Near Horizon Isn't Promising for Solar
Credit Suisse downgraded the group to Market Weight.
FOLLOWING OUR ANALYSIS to reflect recent data points on supply growth, we have grown more concerned that subsidy-driven solar-market demand cannot keep up with incremental solar supply coming online from mid-2011. Bottom-up, new cell capacity is being added at a current monthly rate of 2 gigawatts (GW) per month in fourth-quarter 2010, and just the top-20 producers aspire to increase production by 50% year-over-year in calendar 2011.
Top-down we continue to see only a flattish market for demand in 2011. In addition to the top 20, there are new entrants also planning to add production in 2011. As a result, factory utilizations should start falling from first-quarter 2011, and pricing could decline faster than expected.
We are downgrading our solar sector rating to Market Weight, and downgrading the following company ratings from Outperform to Neutral: GT Solar International (ticker: SOLR); Trina Solar (TSL); ReneSola (SOL); and First Solar (FSLR).
We are also downgrading JA Solar Holdings (JASO) and Suntech Power Holdings (STP) to Underperform following this analysis.
We expect that end-demand may still track to a reasonable 10 GW in first-half 11 assuming subsidies remain intact, but suspect stocks may remain under pressure in anticipation of excess supply in second-half 2011.
MEMC Electronic Materials (WFR) is the only stock where we retain our Outperform, as we expect the company's semiconductor exposure should limit downside.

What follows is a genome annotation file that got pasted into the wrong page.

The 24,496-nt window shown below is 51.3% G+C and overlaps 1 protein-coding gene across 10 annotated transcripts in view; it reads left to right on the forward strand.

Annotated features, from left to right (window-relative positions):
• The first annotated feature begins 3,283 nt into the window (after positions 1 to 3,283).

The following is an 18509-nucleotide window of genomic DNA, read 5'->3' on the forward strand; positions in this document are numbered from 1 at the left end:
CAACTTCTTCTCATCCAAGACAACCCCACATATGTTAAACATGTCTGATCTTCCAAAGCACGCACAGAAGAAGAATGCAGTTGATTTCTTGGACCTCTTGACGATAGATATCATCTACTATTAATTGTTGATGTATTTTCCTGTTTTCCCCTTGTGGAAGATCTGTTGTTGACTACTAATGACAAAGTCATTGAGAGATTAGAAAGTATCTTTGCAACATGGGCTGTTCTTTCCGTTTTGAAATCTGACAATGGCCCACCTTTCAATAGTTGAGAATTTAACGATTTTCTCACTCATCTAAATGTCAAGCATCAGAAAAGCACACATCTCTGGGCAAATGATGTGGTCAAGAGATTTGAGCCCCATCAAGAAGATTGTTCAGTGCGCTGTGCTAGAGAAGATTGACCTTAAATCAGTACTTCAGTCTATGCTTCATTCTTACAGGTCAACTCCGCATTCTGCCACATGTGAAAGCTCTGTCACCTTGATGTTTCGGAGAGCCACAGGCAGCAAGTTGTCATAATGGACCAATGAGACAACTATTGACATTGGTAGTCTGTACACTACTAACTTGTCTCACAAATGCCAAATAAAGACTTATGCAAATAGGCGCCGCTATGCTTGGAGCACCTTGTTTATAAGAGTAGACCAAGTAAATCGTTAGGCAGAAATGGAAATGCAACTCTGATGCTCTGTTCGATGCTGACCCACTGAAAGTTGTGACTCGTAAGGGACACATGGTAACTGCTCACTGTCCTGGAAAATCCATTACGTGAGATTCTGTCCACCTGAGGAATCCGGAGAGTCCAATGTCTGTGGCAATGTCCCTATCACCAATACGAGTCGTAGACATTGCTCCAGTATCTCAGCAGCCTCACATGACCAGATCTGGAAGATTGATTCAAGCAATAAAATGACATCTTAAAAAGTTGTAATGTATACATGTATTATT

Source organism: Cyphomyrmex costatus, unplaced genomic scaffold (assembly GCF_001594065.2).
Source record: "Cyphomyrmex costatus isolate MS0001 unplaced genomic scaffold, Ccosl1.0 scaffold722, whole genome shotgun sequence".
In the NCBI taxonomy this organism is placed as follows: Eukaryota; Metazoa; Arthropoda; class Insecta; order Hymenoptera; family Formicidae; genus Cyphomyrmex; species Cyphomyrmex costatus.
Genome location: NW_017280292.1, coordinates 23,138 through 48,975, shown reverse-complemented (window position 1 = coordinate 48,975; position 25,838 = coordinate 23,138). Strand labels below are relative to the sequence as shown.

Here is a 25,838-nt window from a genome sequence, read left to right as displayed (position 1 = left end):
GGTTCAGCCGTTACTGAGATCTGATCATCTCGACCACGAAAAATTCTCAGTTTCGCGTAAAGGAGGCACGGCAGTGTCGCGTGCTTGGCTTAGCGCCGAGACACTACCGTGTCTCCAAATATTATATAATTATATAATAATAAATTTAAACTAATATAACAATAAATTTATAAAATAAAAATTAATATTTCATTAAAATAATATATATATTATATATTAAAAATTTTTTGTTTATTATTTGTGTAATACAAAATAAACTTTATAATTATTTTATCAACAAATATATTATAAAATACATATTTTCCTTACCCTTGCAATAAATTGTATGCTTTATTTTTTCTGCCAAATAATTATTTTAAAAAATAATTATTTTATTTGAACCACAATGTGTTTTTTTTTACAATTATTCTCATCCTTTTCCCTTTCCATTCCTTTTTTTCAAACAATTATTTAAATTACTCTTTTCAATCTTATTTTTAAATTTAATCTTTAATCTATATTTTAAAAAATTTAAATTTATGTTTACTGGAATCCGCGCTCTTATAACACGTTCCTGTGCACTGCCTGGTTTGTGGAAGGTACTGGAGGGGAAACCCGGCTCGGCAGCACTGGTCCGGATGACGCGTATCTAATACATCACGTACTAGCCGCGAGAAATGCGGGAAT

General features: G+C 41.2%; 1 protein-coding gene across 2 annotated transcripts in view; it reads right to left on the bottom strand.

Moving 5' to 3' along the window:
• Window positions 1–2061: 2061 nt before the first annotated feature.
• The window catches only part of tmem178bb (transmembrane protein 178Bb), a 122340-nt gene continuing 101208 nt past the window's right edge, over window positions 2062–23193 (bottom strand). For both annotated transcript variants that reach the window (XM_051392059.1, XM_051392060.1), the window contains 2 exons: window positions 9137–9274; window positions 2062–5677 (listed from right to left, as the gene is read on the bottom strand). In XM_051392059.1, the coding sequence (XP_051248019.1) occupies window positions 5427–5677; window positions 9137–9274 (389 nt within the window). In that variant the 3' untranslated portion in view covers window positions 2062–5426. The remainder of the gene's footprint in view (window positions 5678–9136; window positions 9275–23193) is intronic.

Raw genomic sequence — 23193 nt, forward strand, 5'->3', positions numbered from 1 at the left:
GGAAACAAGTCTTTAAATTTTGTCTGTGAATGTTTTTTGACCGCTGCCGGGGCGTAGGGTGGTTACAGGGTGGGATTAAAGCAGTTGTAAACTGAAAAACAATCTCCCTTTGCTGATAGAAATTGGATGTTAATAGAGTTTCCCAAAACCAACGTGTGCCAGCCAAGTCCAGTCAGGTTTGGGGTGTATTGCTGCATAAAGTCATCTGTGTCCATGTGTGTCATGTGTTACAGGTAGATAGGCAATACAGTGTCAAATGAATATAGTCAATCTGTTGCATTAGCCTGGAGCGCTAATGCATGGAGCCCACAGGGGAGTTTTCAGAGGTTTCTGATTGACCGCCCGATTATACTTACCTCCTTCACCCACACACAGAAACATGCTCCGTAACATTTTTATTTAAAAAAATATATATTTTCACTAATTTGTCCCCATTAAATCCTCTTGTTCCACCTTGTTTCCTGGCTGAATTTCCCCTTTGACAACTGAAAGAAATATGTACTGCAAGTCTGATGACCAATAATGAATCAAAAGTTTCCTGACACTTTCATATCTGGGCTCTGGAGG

We stress that we are not turning secularly negative -- we still believe that falling solar prices will drive more penetration and that should open up opportunities to reinvest at a later date. From a cyclical standpoint, we are unable to reconcile the supply growth with our still optimistic demand expectations, and hence we think there has to be a period of stock weakness. Also, from a tactical standpoint, note that there can be near-term rallies in the sector -- stocks appear oversold near term, investor sentiment is bearish.
We would especially watch out for positive news flow on incentives – the U.S. cash grants are set to expire in 2010, but there is still a lame-duck session before the Republican-controlled House takes over next year.
Finally note that there appears to be recent stock movements correlated with concerns of inflation/rate increases and slowdown in China (several solar stocks in our coverage are domiciled in China); there has been a shift in investor concerns back toward the European debt crisis, which has resulted in a weakening trend for the euro again. These macro factors appear less supportive of solar stocks near term.Also at Investors' Soapbox:
-- Satya Kumar
-- Darryl Cheng
-- Karsten Iltgen
-- Brandon Heiken
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